The word “character” has generally lost its currency in the literature on personality and social psychology over the last 20 years. And yet the assumption that sport builds character is still held, at least privately, by a great many people. This investigation was an attempt to reconsider the “character” construct, to isolate its social elements, and to establish its susceptibility in childhood to the influence of organized sport experience. Using prosocial behavior as one manifestation of evolved social character, the influence or organized sport was assessed in a field experiment with children from two elementary schools. Although the general assumption that “sport builds character” was not strongly supported or refuted in this investigation, some evidence, at least with males, showed that prosocial behavior may be inhibited by sport experience. Finally, implications were drawn for facilitating prosocial behavior in children's sports.
Douglas A. Kleiber and Glyn G. Roberts
Douglas A. Kleiber and Stephen C. Brock
In a previous investigation of the factors that make for a satisfying “exit” from organized sport (Kleiber, Greendorfer, Blinde, & Samdahl, 1987), it was determined that the only predictor of life satisfaction in the years following departure from formal participation was whether one had sustained a career-ending injury. By examining degree of investment in playing professional sports and the academic orientation of that earlier sample, it was possible in the current study to refine the profile of those vulnerable to subsequent depression of well-being (as reflected in lower life satisfaction and self-esteem). Of athletes who had been injured, only those who had an investment in playing professional sport were likely to show lower selfesteem and life satisfaction 5 to 10 years later. The disruption to a “life narrative” that is suggested by these findings argues for a more interpretive approach to research on and treatment of injury and illness among athletes and others.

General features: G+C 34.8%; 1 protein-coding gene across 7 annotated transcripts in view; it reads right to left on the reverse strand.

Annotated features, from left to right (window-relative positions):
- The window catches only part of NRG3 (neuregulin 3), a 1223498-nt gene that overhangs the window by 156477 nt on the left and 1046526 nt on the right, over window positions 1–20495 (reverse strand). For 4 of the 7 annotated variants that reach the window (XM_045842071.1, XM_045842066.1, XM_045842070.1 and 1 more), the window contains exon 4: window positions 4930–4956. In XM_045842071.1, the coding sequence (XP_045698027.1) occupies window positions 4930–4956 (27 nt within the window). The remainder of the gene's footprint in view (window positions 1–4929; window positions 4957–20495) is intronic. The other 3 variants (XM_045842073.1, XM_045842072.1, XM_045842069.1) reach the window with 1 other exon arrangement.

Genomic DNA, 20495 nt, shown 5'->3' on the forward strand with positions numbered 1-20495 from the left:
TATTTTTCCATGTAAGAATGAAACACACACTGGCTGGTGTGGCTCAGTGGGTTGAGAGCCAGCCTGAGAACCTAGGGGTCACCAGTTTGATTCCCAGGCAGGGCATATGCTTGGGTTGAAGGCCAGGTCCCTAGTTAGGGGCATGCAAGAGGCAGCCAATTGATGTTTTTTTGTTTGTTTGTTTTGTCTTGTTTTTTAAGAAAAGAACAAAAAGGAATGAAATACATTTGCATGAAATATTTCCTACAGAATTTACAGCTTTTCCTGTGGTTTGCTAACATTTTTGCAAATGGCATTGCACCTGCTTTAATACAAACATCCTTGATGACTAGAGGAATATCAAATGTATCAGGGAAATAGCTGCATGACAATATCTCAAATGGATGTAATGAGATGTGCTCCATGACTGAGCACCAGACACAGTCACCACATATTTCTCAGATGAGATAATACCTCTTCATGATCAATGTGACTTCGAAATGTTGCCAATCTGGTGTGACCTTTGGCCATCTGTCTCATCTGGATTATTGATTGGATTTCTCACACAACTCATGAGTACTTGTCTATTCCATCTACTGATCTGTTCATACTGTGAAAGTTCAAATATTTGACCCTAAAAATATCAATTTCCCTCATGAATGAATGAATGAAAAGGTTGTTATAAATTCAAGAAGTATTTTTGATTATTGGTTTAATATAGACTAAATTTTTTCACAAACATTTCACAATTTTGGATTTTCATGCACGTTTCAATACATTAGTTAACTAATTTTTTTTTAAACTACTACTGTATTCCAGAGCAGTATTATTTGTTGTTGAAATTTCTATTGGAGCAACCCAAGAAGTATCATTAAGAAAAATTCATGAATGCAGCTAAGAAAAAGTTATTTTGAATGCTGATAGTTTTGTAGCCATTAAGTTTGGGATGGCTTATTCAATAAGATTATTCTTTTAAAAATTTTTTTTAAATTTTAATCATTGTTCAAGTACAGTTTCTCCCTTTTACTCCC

Glyn C. Roberts, Douglas A. Kleiber and Joan L. Duda
This study investigated the relationship of sport participation to perceived competence. Perceived competence is considered to be an important determinant of achievement motivation and behavior. Male and female fourth and fifth graders (N = 143) were given Harter's (Note 1) Perceived Competence Scales and were interviewed to determine their involvement in organized sport activities. Further, the children were asked to give their perceptions of competence relative to teammates, general attributions about sport outcomes, and their persistence and expectancies of future success. The results revealed that participants in organized sports were higher in perceived competence, were more persistent, and had higher expectations of future success. The causal attributions of participant children were ability oriented and generally supported the perceived competence findings. The results are consistent with the statement that perceived competence in physical skills has an important influence on the participation and motivation of children in sport contexts.